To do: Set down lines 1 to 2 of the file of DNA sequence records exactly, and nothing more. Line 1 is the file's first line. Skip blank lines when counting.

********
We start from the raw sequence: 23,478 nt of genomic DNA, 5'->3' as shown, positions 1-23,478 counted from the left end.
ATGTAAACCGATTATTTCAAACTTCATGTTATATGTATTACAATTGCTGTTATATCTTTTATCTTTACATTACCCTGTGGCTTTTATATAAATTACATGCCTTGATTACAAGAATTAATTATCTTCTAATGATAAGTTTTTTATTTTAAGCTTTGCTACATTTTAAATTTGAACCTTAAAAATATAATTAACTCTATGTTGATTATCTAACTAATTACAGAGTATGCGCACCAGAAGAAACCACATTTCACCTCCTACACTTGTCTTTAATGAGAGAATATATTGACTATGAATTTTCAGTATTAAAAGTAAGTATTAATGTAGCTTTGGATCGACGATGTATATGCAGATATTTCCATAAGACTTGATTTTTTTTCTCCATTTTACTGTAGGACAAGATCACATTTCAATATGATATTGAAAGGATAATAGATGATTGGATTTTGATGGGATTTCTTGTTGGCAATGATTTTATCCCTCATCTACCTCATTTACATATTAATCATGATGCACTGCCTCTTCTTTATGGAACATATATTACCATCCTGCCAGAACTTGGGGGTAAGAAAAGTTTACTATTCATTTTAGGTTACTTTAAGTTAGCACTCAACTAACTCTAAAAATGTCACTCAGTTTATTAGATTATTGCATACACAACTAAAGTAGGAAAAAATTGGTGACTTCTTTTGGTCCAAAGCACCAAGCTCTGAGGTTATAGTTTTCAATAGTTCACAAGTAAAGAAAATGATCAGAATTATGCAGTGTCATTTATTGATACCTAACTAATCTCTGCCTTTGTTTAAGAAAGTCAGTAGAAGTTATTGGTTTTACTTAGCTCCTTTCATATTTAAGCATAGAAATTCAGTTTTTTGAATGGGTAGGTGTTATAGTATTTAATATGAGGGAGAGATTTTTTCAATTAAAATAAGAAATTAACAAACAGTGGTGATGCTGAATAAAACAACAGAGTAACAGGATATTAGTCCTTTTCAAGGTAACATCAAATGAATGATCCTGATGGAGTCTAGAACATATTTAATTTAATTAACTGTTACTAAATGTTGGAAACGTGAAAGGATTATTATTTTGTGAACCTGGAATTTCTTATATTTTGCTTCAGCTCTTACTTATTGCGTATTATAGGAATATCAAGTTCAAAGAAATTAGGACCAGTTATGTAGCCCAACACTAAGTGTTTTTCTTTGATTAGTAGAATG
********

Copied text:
We start from the raw sequence: 23,478 nt of genomic DNA, 5'->3' as shown, positions 1-23,478 counted from the left end.
ATGTAAACCGATTATTTCAAACTTCATGTTATATGTATTACAATTGCTGTTATATCTTTTATCTTTACATTACCCTGTGGCTTTTATATAAATTACATGCCTTGATTACAAGAATTAATTATCTTCTAATGATAAGTTTTTTATTTTAAGCTTTGCTACATTTTAAATTTGAACCTTAAAAATATAATTAACTCTATGTTGATTATCTAACTAATTACAGAGTATGCGCACCAGAAGAAACCACATTTCACCTCCTACACTTGTCTTTAATGAGAGAATATATTGACTATGAATTTTCAGTATTAAAAGTAAGTATTAATGTAGCTTTGGATCGACGATGTATATGCAGATATTTCCATAAGACTTGATTTTTTTTCTCCATTTTACTGTAGGACAAGATCACATTTCAATATGATATTGAAAGGATAATAGATGATTGGATTTTGATGGGATTTCTTGTTGGCAATGATTTTATCCCTCATCTACCTCATTTACATATTAATCATGATGCACTGCCTCTTCTTTATGGAACATATATTACCATCCTGCCAGAACTTGGGGGTAAGAAAAGTTTACTATTCATTTTAGGTTACTTTAAGTTAGCACTCAACTAACTCTAAAAATGTCACTCAGTTTATTAGATTATTGCATACACAACTAAAGTAGGAAAAAATTGGTGACTTCTTTTGGTCCAAAGCACCAAGCTCTGAGGTTATAGTTTTCAATAGTTCACAAGTAAAGAAAATGATCAGAATTATGCAGTGTCATTTATTGATACCTAACTAATCTCTGCCTTTGTTTAAGAAAGTCAGTAGAAGTTATTGGTTTTACTTAGCTCCTTTCATATTTAAGCATAGAAATTCAGTTTTTTGAATGGGTAGGTGTTATAGTATTTAATATGAGGGAGAGATTTTTTCAATTAAAATAAGAAATTAACAAACAGTGGTGATGCTGAATAAAACAACAGAGTAACAGGATATTAGTCCTTTTCAAGGTAACATCAAATGAATGATCCTGATGGAGTCTAGAACATATTTAATTTAATTAACTGTTACTAAATGTTGGAAACGTGAAAGGATTATTATTTTGTGAACCTGGAATTTCTTATATTTTGCTTCAGCTCTTACTTATTGCGTATTATAGGAATATCAAGTTCAAAGAAATTAGGACCAGTTATGTAGCCCAACACTAAGTGTTTTTCTTTGATTAGTAGAATG